Disorders of Pelvic Floor Innervation and its Surgical Correction in Patients with Perineum Prolapse.
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Introduction: In some patients with perineum prolapse, excessive straining during defecation can lead to neuropathy of the sacral nerve. The neuropathy of the sacral nerve progresses with an increase in prolapse. This leads to dysfunction of the pelvic floor muscles and exacerbates problems with emptying and retention of intestinal contents.
Aim of research: Improvements of the sacral nerve function in patients with perineum prolapse.
Material and Methods: The study group consisted of 52 patients with perineum prolapse with symptoms of obstructive defecation and anal incontinence I-II degree. To normalize the level of the perineum location, a surgical technique was used: abdominal sacrocolporectopexy. Anatomic and functional results of emptying improvement were assessed using defecography. Electrophysiological examination of the function of the sacral nerve was performed using a multifunctional computer device Polygraf ID. The results were estimated in comparison with the baseline 3 years after the operation. To assess the restoration of nerve conduction, the study group included 52 patients who had achieved anatomical correction of prolapse.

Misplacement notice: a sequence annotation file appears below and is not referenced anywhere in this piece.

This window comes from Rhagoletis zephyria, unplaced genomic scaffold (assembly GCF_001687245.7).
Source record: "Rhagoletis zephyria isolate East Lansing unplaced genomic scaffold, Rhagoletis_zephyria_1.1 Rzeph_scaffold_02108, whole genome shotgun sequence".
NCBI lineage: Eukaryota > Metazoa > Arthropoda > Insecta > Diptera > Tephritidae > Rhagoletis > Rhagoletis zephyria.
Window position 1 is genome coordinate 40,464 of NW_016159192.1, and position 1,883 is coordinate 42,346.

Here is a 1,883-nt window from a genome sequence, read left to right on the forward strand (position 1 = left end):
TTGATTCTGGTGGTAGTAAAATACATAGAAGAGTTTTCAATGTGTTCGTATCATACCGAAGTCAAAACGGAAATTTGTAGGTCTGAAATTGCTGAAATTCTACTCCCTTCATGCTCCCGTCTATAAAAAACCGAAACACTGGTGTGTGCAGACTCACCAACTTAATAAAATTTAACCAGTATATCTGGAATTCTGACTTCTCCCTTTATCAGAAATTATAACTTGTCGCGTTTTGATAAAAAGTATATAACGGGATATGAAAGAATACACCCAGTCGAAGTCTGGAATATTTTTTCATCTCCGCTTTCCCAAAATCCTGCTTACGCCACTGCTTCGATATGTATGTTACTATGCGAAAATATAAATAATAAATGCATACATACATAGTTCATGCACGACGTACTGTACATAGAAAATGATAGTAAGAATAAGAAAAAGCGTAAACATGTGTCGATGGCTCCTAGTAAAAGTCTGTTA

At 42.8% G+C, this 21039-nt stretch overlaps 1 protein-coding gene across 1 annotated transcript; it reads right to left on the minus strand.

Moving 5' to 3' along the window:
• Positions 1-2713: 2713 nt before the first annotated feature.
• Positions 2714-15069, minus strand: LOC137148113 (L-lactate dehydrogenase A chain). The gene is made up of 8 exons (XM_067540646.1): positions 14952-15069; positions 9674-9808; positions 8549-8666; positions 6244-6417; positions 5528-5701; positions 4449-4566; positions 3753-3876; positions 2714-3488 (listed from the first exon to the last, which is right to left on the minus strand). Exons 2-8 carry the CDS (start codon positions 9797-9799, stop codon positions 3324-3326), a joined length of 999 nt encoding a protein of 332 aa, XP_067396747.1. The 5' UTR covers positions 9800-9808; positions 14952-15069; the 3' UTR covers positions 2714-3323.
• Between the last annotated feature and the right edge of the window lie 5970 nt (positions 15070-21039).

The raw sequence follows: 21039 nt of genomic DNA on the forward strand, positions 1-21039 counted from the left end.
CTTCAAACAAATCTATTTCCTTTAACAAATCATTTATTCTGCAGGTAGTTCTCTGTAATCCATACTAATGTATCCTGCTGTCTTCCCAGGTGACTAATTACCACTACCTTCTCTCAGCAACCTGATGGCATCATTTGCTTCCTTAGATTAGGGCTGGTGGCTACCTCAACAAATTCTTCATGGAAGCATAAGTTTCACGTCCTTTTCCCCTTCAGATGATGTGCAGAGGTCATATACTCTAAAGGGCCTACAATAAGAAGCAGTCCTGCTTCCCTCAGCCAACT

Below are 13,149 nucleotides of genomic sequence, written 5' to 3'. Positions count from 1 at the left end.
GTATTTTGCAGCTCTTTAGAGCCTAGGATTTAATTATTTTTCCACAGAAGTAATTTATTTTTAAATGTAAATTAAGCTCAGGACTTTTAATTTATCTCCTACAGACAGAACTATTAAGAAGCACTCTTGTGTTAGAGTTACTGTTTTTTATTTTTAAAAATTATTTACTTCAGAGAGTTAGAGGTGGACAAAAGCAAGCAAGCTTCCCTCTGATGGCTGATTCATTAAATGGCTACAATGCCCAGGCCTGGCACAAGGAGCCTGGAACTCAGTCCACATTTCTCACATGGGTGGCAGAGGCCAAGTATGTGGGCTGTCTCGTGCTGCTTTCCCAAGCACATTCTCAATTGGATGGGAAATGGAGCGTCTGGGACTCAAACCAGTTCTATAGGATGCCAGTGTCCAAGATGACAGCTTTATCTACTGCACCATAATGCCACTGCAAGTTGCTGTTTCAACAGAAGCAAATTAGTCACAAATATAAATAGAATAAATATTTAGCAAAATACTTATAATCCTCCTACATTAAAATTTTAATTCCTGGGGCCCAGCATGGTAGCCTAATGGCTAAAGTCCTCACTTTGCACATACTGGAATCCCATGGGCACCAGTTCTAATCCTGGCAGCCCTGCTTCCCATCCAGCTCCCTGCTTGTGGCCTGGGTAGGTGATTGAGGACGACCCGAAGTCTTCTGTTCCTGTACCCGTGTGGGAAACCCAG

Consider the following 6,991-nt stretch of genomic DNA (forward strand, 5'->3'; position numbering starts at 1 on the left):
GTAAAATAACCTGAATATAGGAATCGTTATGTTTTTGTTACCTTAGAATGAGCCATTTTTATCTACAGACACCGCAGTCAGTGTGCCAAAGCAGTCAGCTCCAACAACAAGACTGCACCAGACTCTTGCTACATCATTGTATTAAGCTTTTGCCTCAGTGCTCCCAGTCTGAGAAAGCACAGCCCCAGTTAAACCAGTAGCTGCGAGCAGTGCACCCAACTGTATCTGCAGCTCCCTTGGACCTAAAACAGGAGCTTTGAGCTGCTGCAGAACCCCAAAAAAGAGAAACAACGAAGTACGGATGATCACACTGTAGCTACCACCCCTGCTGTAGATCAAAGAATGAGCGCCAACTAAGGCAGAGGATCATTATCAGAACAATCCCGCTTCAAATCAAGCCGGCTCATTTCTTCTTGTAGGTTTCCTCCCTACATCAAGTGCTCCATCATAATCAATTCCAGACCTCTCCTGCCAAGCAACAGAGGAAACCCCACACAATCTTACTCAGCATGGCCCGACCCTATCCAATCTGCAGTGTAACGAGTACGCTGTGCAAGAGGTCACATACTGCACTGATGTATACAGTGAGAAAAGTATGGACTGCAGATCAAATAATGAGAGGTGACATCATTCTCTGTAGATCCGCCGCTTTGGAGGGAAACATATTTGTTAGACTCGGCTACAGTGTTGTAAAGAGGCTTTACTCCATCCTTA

Results: As a result of sacrocolporectopexy, the perineum level was raised from -5.2±0.8 cm to -2.8±0.6 cm (P=0.018) at rest, which corresponds to normal indicators. When straining, these indicators were -8.8±0.9 сm and -5.5±0.7 cm (P=0.001), respectively. The voluntary contractility of the pelvic floor muscles also improved. Before the operation, the level of the perineum with a voluntary muscle contraction was -4.8±0.6 cm, after the operation, -1.6±0.5 cm (P=0.000). This led to an increase in the rate of barium evacuation from 3.3±0.4 g / s to 5.2±0.6 g/s (P=0.010) and a decrease in the residual volume of barium after its evacuation from 39.4±5.7 % to 19.4±5.1 % (P=0.010). In the postoperative period, there was an increase in the maximum pressure in the anal canal with volitional muscle contraction from 113.7±8.7 mm Hg to 121.5±6.8 mm Hg (P=0.365). The presented main indicators of the emptying and continent functions were directly proportional to the period of latency of the sacral nerve. Prior to surgical treatment, the latency period of the sacral nerve was 2.78±0.5 msec, after surgery, 2.42±0.4 msec (P=0/576).
Conclusions: Thus, as a result of the anatomical elevation of the perineum, the traction of the sacral nerve decreased and the period of its latency was shortened, which had a positive effect on the functions of the rectum.
Keywords: Perineum prolapse, Sacral nerve, Incontinence, Sacrocolporectopexy
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